8:00 AM–9:00 AM Saturday, February 29

General Session III

Pain Management in Dogs and Cats: Implications for Treating People

Mark Epstein

This session will also examine the One Pain concept, including the translational impact (and prospects) of animal pain as encountered in veterinary medicine and the relationship to its human counterpart in the research and clinical settings. Discussions will include recognition and assessment of pain in animals; an emerging focus on natural models of painful conditions in animals to analogous conditions in humans, the impact of the opioid crisis in veterinary medicine, veterinary organizations, initiatives, and guidelines focused on animal pain, a snapshot of pain management strategies that can be found in primary care veterinary settings, and emerging directions.

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Moderator:

Patrick Tighe

Co-Presenters:

Mark Epstein

11:00 AM–12:00 PM Sunday, March 1

Identifying Phenotypes and Advancing Precision Pain Care: Leveraging the Data Gap (410)

With the explosion of health information technology, there is potential to rapidly advance phenotyping in pain medicine to inform mechanistic gaps and identify novel treatments. The interface between traditional and novel (AI and machine-learning) techniques will be presented for pain research and precision pain care.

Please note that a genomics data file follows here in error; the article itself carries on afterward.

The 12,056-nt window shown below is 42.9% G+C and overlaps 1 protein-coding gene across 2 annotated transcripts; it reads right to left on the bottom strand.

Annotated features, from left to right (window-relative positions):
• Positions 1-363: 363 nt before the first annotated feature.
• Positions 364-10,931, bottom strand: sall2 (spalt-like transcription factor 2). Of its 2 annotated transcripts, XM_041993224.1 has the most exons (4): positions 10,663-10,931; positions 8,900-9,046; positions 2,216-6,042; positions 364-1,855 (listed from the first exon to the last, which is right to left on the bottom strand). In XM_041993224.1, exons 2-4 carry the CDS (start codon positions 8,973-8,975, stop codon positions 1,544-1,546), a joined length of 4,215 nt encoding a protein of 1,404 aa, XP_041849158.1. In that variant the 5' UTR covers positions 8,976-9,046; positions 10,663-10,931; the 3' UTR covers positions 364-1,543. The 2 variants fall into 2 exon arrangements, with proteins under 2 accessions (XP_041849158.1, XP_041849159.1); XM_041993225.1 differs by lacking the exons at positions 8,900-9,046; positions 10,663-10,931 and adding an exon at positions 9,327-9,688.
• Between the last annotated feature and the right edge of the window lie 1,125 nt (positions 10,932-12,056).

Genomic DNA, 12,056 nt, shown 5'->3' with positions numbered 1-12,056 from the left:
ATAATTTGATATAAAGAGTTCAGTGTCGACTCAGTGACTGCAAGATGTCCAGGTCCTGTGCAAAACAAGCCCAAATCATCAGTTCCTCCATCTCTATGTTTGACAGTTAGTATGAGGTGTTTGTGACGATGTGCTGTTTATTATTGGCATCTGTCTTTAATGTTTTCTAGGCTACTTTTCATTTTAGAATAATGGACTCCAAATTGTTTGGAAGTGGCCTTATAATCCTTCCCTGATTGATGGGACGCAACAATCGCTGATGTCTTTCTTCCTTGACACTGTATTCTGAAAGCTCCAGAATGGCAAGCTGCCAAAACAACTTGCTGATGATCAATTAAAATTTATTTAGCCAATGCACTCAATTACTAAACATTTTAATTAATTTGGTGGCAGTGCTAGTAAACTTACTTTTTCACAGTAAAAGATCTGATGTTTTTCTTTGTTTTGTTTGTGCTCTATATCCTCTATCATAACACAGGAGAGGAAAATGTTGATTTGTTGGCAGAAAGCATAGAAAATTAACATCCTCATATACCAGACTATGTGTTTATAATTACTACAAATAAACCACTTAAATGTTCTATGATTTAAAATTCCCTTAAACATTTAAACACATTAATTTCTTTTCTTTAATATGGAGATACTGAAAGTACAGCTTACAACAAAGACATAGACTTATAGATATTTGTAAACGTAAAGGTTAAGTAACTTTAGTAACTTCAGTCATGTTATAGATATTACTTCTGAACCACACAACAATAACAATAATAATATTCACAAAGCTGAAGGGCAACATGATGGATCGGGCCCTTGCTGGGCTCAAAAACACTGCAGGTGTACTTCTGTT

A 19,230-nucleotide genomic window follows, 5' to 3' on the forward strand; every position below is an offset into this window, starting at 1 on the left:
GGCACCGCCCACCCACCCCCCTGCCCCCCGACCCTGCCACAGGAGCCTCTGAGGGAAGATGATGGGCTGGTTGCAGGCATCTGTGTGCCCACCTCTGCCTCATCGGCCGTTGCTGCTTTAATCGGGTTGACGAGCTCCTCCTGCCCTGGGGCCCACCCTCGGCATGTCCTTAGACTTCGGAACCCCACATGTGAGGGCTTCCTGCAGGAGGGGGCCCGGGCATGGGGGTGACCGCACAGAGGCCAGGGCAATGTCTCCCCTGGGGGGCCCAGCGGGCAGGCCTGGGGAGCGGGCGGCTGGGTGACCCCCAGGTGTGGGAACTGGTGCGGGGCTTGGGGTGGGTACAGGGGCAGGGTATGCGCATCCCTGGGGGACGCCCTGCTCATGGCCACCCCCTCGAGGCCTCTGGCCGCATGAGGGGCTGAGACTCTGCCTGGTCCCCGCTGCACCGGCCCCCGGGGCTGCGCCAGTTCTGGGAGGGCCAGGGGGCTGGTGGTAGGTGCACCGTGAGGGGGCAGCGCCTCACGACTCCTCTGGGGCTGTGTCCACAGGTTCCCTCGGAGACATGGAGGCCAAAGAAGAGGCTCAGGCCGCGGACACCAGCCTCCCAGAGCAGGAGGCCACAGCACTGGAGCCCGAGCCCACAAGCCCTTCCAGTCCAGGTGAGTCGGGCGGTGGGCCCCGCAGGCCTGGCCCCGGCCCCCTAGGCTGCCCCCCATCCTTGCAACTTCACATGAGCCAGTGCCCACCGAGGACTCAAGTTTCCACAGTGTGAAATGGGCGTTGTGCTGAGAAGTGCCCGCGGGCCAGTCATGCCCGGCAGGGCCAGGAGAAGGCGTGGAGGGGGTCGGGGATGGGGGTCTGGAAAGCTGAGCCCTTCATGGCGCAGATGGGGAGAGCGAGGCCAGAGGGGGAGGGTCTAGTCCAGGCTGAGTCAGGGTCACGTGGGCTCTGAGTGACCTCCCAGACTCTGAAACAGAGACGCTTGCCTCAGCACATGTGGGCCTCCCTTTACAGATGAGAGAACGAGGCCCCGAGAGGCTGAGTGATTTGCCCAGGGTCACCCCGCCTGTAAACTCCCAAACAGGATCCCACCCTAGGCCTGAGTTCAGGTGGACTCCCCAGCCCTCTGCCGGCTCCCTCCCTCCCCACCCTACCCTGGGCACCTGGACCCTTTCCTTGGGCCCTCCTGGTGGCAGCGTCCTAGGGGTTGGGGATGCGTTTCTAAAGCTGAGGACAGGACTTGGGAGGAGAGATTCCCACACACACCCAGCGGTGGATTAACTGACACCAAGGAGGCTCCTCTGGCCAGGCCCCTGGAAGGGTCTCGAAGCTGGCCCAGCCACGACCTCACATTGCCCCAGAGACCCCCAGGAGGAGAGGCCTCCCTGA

The Interface of Traditional and Machine-Learning Approaches to Assess Persistent Post-Surgical Pain

Jennifer Hah

Spine Pain Mechanistic Phenotyping

Andrea Nicol

Electronic Health Data Challenges and Applications in Pain Medicine Research and Treatment

Meredith Adams

Learning Objectives:

  • Define current approaches used to comprehensively phenotype patients with chronic spine pain, including deep characterization through patient-reported outcome measures, quantitative sensory testing, and neuroimaging techniques. Identify gaps in knowledge in spine pain phenotyping and provide a conceptual framework for how clinical phenotyping can interface with machine learning and big data.
  • Define fundamental challenges to pain data organization and collection in electronic health data in the United States. Identify advanced analytic methods for working with electronic health data and current solutions to large-scale data modeling. Identify potential roles for informatics in pain research.
  • Identify current limitations to perioperative risk stratification for persistent postsurgical pain and opioid use. Define how machine learning and data mining of the electronic health record can advance knowledge discovery to augment risk stratification, inform prevention efforts, and complement clinical treatment pathways.
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Moderator:

Jennifer Hah

Co-Presenters:

Andrea Nicol

Meredith Adams

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